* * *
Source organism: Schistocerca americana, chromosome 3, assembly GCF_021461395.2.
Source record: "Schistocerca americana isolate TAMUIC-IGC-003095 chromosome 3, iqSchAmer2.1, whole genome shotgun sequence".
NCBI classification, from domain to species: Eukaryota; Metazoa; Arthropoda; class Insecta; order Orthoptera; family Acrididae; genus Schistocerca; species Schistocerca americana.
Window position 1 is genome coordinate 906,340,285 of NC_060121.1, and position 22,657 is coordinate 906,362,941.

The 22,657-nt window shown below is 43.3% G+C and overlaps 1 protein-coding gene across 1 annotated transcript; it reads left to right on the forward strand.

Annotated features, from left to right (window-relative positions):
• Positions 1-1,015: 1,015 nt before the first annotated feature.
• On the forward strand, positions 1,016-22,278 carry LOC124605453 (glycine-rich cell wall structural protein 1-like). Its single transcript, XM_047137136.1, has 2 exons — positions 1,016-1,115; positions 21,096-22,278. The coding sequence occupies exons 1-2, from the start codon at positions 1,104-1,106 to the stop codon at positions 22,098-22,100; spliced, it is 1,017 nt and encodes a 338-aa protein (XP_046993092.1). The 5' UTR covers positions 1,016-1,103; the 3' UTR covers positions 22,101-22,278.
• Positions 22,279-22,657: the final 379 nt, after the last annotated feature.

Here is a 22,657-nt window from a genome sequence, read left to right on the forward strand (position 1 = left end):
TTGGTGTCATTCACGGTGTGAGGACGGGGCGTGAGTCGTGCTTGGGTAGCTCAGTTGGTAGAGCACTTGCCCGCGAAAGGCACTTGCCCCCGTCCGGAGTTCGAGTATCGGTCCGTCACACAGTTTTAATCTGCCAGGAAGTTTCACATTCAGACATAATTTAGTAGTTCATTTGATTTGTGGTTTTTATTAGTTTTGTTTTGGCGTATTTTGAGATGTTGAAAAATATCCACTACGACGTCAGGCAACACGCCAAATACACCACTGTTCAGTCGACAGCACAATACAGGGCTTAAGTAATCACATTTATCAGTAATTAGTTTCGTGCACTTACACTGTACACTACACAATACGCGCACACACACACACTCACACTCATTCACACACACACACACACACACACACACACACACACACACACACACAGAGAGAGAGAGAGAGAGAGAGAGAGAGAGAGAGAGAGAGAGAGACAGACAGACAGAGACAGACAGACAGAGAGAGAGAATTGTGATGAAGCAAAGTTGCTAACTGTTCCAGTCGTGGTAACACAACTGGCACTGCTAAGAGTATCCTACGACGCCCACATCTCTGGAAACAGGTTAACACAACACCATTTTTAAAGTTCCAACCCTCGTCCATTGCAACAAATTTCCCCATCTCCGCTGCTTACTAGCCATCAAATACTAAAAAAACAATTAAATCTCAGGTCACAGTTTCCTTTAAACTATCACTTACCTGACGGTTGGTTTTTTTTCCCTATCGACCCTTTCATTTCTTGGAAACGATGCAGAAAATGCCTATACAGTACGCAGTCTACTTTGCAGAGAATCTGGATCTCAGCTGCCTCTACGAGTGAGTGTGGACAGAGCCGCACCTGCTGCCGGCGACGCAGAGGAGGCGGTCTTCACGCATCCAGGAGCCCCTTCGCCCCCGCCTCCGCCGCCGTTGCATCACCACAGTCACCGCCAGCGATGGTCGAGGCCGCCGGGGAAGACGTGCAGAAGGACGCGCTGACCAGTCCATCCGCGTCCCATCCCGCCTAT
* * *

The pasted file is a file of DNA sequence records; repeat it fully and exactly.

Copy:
Source organism: Schistocerca americana, chromosome 3, assembly GCF_021461395.2.
Source record: "Schistocerca americana isolate TAMUIC-IGC-003095 chromosome 3, iqSchAmer2.1, whole genome shotgun sequence".
NCBI classification, from domain to species: Eukaryota; Metazoa; Arthropoda; class Insecta; order Orthoptera; family Acrididae; genus Schistocerca; species Schistocerca americana.
Window position 1 is genome coordinate 906,340,285 of NC_060121.1, and position 22,657 is coordinate 906,362,941.

The 22,657-nt window shown below is 43.3% G+C and overlaps 1 protein-coding gene across 1 annotated transcript; it reads left to right on the forward strand.

Annotated features, from left to right (window-relative positions):
• Positions 1-1,015: 1,015 nt before the first annotated feature.
• On the forward strand, positions 1,016-22,278 carry LOC124605453 (glycine-rich cell wall structural protein 1-like). Its single transcript, XM_047137136.1, has 2 exons — positions 1,016-1,115; positions 21,096-22,278. The coding sequence occupies exons 1-2, from the start codon at positions 1,104-1,106 to the stop codon at positions 22,098-22,100; spliced, it is 1,017 nt and encodes a 338-aa protein (XP_046993092.1). The 5' UTR covers positions 1,016-1,103; the 3' UTR covers positions 22,101-22,278.
• Positions 22,279-22,657: the final 379 nt, after the last annotated feature.

Here is a 22,657-nt window from a genome sequence, read left to right on the forward strand (position 1 = left end):
TTGGTGTCATTCACGGTGTGAGGACGGGGCGTGAGTCGTGCTTGGGTAGCTCAGTTGGTAGAGCACTTGCCCGCGAAAGGCACTTGCCCCCGTCCGGAGTTCGAGTATCGGTCCGTCACACAGTTTTAATCTGCCAGGAAGTTTCACATTCAGACATAATTTAGTAGTTCATTTGATTTGTGGTTTTTATTAGTTTTGTTTTGGCGTATTTTGAGATGTTGAAAAATATCCACTACGACGTCAGGCAACACGCCAAATACACCACTGTTCAGTCGACAGCACAATACAGGGCTTAAGTAATCACATTTATCAGTAATTAGTTTCGTGCACTTACACTGTACACTACACAATACGCGCACACACACACACTCACACTCATTCACACACACACACACACACACACACACACACACACACACACACACAGAGAGAGAGAGAGAGAGAGAGAGAGAGAGAGAGAGAGAGAGAGACAGACAGACAGAGACAGACAGACAGAGAGAGAGAATTGTGATGAAGCAAAGTTGCTAACTGTTCCAGTCGTGGTAACACAACTGGCACTGCTAAGAGTATCCTACGACGCCCACATCTCTGGAAACAGGTTAACACAACACCATTTTTAAAGTTCCAACCCTCGTCCATTGCAACAAATTTCCCCATCTCCGCTGCTTACTAGCCATCAAATACTAAAAAAACAATTAAATCTCAGGTCACAGTTTCCTTTAAACTATCACTTACCTGACGGTTGGTTTTTTTTCCCTATCGACCCTTTCATTTCTTGGAAACGATGCAGAAAATGCCTATACAGTACGCAGTCTACTTTGCAGAGAATCTGGATCTCAGCTGCCTCTACGAGTGAGTGTGGACAGAGCCGCACCTGCTGCCGGCGACGCAGAGGAGGCGGTCTTCACGCATCCAGGAGCCCCTTCGCCCCCGCCTCCGCCGCCGTTGCATCACCACAGTCACCGCCAGCGATGGTCGAGGCCGCCGGGGAAGACGTGCAGAAGGACGCGCTGACCAGTCCATCCGCGTCCCATCCCGCCTAT